LONDON: Infertility and hormonal fertility treatments may influence the amount of dense tissue in the breast and increase the risk factor of developing breast cancer, a new study has found.
Researchers at Karolinska Institutet in Sweden found that women with a history of infertility had denser breasts than other women.
The association was more pronounced in women who had undergone controlled ovarian stimulation (COS), the hormone treatment required for in vitro fertilisation.
“The results from our study indicate that infertilwomen, especially those who undergo COS, might represent a group with an increased breast cancer risk,” said lead author Frida Lundberg, from Karolinska Institutet.
Breast tissue is composed of two types of tissue: dense, fibroglandular and non-dense, fatty tissue.
Women with extremely dense breasts have a four to six fold higher risk of developing breast cancer than women with non-dense breasts, previous research has found.
In this study, women with a history of infertility were found to have higher absolute dense volume – that is more dense, fibroglandular breast tissue.
Among infertile women, those who had undergone COS had higher absolute dense volume than those who had not received any hormone treatment.
Hormone replacement therapy, like COS, increases oestrogen and progesterone levels and has been suspected to increase breast cancer risk.
This is the first population-based study to investigate the effect of infertility and hormone stimulation on mammographic density which may be a useful marker for the effect of hormonal fertility treatment on breast cancer risk, especially in women below the age at which breast cancer is normally diagnosed (50 years and older).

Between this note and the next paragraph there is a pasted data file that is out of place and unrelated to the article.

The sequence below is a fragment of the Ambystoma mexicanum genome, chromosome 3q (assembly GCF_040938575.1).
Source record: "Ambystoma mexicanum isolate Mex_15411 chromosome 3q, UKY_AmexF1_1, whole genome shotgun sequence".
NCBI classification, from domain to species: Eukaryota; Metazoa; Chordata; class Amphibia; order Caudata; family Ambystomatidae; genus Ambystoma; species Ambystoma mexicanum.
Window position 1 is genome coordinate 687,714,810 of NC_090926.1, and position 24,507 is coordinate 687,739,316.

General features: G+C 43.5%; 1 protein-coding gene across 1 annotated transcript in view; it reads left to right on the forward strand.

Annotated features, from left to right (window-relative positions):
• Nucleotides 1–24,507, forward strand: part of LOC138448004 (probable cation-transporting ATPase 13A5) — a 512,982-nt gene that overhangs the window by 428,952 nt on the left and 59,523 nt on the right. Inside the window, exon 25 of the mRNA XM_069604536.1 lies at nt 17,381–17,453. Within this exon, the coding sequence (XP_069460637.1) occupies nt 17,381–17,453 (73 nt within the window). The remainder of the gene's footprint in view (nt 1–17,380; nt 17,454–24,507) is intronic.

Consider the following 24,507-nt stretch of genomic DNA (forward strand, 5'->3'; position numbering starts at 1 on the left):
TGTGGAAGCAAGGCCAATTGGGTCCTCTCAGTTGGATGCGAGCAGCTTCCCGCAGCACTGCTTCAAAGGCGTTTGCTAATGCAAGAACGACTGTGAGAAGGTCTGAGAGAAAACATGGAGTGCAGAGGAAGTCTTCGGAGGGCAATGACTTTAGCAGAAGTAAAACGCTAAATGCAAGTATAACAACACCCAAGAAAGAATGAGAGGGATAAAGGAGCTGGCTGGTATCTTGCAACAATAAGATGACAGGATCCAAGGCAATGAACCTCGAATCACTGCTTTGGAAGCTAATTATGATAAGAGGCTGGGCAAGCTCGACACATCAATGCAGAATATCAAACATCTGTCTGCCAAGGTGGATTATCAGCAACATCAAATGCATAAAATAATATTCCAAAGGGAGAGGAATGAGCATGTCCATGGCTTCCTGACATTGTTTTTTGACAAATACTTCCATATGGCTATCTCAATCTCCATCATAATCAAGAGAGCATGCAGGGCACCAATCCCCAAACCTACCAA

The researchers selected 43,313 women aged between 40 and 69 years who had mammograms as part of the KARolinska MAmmography project for risk prediction of breast cancer (KARMA) between 2010 and 2013.
The women also responded to a questionnaire including questions about age, height, weight, smoking status, alcohol consumption, history of infertility, and family history of breast cancer.
To assess associations between infertility, hormonal fertility treatments and mammographic density, the researchers first compared mammographic density levels between fertile and infertile women. They then compared infertile women who had never received hormonal fertility treatment to those who had.
They found a stronger association between COS and mammographic density in older women, which may point to a potential long-term effect of COS on the breast tissue.
Whether differences in breast density may affect potential breast cancer risk remains unknown.
The study was published in the journal Breast Cancer Research.